So the attitude is, he had his shot. He's a loser. Time to move on. Especially since political pros -- who realize the career value of hooking up with a potential president early -- need to start signing with candidates, and consultants need to collect clients. Right now, for instance, what's known as the "Bob Shrum primary" is under way. Shrum -- aka "Shrummie" -- is the It-consultant for Democrats. He was a key adviser for the Gore campaign. You might think that would have dulled his sheen. But no. Every candidate wants Shrummie and is looking to snatch him should he become available.
With anti-Gore sentiment running high, the Democrats could be heading toward an ugly time That is, if Gore returns for a rematch. He will have damn little support from the Democratic establishment. Which will make for an awkward situation. The party would be disavowing the guy it claimed actually won the race. Talk about not standing by your man.
Meanwhile, there will be beyond-the-Beltway Democratic voters still seething who might feel kindly toward Gore. Probably aŹ chunk of these grassroots Dems will be receptive to a Gore-led crusade of revenge against the robbers and barons of the GOP. How will Democratic leaders tell their flock that they should not join a campaign to win back what was stolen from them and should not back a Democrat who was screwed by the dastardly Republicans? There could be a dramatic disconnect between party proles and party elite on this point. Call it the Gore gap. And it could turn into a top-down civil war. Moreover, every other Democrat now hankering to run supported Gore during the Florida fiasco. So if Gore jumps in, how will they justify thwarting his attempt to right the terrible wrong of 2000? Someone in Gore's camp -- if he has a camp -- ought to be pulling clips from the post-election mess and highlighting indignant quotes from Daschle, Gephardt, Biden and the rest.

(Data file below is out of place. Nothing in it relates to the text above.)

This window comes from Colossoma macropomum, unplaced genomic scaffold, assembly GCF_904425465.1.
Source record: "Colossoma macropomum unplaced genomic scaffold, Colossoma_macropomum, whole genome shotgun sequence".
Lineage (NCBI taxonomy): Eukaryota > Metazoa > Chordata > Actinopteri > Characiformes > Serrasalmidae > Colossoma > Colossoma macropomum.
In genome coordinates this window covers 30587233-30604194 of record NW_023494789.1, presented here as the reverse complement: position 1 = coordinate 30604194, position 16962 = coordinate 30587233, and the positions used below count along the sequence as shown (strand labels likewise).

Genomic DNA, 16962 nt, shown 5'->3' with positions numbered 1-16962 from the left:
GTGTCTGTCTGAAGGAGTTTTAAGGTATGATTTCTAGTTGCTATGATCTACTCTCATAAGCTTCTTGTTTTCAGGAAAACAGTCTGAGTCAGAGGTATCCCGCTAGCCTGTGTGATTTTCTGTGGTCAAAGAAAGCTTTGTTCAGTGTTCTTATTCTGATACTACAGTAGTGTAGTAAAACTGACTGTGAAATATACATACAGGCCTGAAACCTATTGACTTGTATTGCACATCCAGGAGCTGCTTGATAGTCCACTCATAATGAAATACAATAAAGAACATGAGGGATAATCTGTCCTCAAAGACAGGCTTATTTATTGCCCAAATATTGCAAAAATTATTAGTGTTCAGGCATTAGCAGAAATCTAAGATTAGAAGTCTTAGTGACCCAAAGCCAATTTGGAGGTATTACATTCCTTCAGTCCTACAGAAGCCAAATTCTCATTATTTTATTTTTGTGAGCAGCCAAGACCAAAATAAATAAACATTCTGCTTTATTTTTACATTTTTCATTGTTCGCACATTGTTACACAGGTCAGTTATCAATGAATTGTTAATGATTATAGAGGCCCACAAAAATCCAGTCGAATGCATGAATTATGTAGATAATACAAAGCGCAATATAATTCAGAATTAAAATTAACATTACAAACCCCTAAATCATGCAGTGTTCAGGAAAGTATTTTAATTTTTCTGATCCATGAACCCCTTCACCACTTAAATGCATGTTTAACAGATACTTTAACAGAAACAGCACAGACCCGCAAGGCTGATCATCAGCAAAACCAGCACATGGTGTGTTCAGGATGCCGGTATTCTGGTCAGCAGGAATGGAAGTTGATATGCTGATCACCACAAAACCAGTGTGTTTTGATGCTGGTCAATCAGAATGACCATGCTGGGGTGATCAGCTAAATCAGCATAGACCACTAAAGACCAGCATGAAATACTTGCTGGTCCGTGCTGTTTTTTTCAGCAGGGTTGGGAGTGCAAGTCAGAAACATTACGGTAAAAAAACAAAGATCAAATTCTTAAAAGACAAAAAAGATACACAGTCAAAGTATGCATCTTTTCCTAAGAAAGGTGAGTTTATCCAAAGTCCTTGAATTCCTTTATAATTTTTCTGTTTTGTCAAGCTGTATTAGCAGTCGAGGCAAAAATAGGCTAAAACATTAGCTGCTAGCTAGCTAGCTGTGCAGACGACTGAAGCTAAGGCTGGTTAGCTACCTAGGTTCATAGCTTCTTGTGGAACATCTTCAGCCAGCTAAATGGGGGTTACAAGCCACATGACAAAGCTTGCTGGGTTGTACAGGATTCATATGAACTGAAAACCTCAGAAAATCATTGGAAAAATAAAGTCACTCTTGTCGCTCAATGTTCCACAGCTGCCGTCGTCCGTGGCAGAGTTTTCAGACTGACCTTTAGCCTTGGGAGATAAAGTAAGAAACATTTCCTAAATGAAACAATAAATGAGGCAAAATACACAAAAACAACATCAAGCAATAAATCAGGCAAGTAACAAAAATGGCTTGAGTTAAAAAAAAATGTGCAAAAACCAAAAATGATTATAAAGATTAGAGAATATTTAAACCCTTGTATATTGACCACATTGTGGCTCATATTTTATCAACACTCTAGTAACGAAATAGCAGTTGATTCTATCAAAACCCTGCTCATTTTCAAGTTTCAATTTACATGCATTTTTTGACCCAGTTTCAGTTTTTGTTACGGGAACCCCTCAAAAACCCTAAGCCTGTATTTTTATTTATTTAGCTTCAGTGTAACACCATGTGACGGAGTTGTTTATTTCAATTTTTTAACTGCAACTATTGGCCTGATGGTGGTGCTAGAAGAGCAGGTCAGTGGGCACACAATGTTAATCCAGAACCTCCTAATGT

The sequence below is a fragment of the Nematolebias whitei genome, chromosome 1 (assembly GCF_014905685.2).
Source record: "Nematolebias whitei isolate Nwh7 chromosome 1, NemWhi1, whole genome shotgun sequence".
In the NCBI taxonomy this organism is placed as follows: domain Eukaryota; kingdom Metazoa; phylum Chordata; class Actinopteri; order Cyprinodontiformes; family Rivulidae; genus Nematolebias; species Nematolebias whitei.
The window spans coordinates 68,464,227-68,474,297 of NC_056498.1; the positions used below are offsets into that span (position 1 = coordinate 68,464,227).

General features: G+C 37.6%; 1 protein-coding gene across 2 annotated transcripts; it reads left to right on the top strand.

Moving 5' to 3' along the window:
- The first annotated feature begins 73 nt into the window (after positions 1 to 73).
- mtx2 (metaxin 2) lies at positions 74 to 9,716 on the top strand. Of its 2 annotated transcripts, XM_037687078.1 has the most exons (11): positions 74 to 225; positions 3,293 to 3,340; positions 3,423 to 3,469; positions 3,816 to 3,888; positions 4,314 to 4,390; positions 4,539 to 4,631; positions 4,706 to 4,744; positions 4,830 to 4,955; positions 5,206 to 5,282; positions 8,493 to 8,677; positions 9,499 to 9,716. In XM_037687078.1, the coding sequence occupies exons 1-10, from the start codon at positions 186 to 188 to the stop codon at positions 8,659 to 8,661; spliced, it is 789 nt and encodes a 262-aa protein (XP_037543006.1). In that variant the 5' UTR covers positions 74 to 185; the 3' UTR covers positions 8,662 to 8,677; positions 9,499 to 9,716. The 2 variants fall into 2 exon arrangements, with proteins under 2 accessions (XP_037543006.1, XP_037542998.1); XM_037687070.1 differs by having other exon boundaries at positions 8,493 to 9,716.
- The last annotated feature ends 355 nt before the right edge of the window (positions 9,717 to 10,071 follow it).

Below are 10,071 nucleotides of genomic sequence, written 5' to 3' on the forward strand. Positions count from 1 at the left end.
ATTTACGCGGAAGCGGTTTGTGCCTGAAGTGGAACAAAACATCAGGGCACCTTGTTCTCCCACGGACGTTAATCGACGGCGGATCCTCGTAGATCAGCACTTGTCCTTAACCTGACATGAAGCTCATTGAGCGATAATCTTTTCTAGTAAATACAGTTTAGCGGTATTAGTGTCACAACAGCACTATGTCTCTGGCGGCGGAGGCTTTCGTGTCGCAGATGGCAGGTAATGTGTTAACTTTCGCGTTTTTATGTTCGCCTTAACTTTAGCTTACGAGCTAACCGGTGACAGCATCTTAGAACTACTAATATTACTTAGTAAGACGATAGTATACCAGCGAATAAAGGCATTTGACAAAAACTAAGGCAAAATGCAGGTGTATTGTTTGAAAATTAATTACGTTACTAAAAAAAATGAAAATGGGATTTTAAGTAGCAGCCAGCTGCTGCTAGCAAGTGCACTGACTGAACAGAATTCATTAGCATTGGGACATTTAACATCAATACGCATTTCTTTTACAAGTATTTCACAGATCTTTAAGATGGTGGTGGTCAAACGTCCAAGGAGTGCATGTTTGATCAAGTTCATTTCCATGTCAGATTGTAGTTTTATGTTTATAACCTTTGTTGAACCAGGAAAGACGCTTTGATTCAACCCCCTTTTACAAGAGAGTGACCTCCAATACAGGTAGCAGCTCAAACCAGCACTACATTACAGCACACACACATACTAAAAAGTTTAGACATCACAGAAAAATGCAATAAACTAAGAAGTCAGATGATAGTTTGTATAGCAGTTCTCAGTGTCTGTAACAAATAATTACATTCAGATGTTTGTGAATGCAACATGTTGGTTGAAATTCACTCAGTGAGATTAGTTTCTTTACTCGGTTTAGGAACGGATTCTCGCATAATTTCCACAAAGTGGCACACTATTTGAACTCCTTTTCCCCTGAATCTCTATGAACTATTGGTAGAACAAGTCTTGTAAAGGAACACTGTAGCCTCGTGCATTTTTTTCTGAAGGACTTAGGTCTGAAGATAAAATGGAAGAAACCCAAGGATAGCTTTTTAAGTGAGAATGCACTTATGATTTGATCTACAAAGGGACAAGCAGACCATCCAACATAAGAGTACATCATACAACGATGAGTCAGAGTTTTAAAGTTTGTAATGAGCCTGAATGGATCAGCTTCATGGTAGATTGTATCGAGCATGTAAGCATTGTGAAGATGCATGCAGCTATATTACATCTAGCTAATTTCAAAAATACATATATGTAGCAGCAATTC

Obviously, there is no Gore problem, if there is no Gore. Democrats in Washington are already muttering that Gore has to decide soon -- so they can make plans. Yet there's no clear indication of his inclination. (Word on the street: Tipper has had enough.) And it's tough to venture a guess. But consider this: can he afford a loss? What would it do to Gore's image were he to run again and fail again? And what if that failure came in the Democratic primary? What a bad political joke he would become. Does he want to risk that? Perhaps. But as University of Virginia professor Larry Sabato is fond of noting, "once bitten by the presidential bug, you're permanently infected." And, he could add, judgment be damned.
Certainly, an implicit signal is being beamed at Gore by the pooh-bahs of his party. He can see that no high-profile Democrat has publicly spoken favorably about Gore the Sequel. (This time it's personal!) There might even be explicit pressure directed at Gore not to run. That would come from party funders, fundraisers, and consultants -- including Shrummie -- who look straight into Gore's unreassuring eyes and say, "I'm not positive it's a good thing. And isn't teaching journalism seminars with Dave Letterman more fun than managing the federal government? Besides you're young and 2008 is not so far away." Should Gore not take the hint, the political consumers of this country might be in for one weird show: Gore, the born- to- be- a- Democratic-i nsider, mounting a bitter race against his party establishment, as an outsider.
June 24, 2001 (http://www.monitor.net/monitor) All Rights Reserved. Contact email@example.com for permission to use in any format.